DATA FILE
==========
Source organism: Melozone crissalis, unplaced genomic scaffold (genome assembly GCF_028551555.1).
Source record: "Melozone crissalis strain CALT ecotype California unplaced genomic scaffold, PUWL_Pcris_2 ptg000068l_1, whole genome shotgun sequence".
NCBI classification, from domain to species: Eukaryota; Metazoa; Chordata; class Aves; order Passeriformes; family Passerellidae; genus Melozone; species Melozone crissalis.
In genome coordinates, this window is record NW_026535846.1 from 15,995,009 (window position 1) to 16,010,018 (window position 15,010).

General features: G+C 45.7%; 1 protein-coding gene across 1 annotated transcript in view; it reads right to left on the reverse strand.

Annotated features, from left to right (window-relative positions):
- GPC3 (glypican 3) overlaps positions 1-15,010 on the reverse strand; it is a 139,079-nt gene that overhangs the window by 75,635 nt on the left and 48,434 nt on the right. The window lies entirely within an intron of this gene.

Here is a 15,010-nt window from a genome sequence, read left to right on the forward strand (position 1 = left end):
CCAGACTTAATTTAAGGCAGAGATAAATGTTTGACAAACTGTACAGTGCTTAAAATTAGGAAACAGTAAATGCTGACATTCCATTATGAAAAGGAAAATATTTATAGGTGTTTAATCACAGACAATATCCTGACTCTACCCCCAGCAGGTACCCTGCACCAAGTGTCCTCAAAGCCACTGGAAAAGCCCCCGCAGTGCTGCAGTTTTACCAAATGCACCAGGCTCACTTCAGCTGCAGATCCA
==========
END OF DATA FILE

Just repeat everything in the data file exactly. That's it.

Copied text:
Source organism: Melozone crissalis, unplaced genomic scaffold (genome assembly GCF_028551555.1).
Source record: "Melozone crissalis strain CALT ecotype California unplaced genomic scaffold, PUWL_Pcris_2 ptg000068l_1, whole genome shotgun sequence".
NCBI classification, from domain to species: Eukaryota; Metazoa; Chordata; class Aves; order Passeriformes; family Passerellidae; genus Melozone; species Melozone crissalis.
In genome coordinates, this window is record NW_026535846.1 from 15,995,009 (window position 1) to 16,010,018 (window position 15,010).

General features: G+C 45.7%; 1 protein-coding gene across 1 annotated transcript in view; it reads right to left on the reverse strand.

Annotated features, from left to right (window-relative positions):
- GPC3 (glypican 3) overlaps positions 1-15,010 on the reverse strand; it is a 139,079-nt gene that overhangs the window by 75,635 nt on the left and 48,434 nt on the right. The window lies entirely within an intron of this gene.

Here is a 15,010-nt window from a genome sequence, read left to right on the forward strand (position 1 = left end):
CCAGACTTAATTTAAGGCAGAGATAAATGTTTGACAAACTGTACAGTGCTTAAAATTAGGAAACAGTAAATGCTGACATTCCATTATGAAAAGGAAAATATTTATAGGTGTTTAATCACAGACAATATCCTGACTCTACCCCCAGCAGGTACCCTGCACCAAGTGTCCTCAAAGCCACTGGAAAAGCCCCCGCAGTGCTGCAGTTTTACCAAATGCACCAGGCTCACTTCAGCTGCAGATCCA